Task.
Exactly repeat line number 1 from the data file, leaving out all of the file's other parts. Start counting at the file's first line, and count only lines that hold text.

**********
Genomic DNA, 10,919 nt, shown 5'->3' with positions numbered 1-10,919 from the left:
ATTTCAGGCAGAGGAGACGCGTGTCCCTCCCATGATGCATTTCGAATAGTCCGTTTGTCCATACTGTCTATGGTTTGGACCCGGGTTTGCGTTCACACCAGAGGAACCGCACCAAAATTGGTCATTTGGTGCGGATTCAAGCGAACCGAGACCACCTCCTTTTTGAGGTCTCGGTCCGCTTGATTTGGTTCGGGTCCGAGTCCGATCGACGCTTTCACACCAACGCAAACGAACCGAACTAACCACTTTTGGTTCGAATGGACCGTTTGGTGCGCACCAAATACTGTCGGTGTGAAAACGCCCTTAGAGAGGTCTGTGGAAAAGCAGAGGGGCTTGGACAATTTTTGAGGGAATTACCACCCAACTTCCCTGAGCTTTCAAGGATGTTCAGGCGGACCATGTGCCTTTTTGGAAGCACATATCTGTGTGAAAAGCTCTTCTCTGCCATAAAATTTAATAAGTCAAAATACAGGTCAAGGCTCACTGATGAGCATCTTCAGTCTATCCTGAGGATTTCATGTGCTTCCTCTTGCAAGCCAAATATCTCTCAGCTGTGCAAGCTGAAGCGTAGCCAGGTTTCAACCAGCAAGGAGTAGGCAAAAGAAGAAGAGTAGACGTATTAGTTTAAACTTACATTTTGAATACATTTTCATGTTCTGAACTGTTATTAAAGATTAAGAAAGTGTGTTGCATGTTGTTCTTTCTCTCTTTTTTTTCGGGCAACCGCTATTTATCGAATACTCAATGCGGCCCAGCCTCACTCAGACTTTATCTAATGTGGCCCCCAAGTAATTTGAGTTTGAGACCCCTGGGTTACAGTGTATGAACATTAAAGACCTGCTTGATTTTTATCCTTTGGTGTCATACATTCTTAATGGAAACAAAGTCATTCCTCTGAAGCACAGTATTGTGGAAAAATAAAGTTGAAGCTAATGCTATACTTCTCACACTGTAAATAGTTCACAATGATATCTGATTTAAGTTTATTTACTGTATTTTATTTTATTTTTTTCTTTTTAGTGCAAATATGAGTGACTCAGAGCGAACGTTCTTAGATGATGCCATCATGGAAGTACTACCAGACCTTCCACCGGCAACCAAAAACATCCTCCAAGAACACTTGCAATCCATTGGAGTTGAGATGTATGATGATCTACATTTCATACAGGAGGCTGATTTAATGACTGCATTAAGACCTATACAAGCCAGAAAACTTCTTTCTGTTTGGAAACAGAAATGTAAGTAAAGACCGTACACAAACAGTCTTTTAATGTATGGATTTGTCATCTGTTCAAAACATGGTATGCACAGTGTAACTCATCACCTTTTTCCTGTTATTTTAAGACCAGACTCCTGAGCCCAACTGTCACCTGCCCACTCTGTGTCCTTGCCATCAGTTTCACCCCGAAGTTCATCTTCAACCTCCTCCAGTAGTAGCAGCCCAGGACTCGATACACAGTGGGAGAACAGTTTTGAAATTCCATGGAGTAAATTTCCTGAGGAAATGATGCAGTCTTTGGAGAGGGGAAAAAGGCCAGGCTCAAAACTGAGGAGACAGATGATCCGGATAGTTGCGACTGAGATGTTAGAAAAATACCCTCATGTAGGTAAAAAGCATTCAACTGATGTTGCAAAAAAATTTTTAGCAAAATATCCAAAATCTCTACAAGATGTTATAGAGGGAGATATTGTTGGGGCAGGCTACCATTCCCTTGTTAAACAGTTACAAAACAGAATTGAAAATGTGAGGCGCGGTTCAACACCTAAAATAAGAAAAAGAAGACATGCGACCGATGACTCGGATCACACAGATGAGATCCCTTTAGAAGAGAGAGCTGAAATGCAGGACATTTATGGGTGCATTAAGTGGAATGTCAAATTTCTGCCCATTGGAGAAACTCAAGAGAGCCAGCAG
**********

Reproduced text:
Genomic DNA, 10,919 nt, shown 5'->3' with positions numbered 1-10,919 from the left: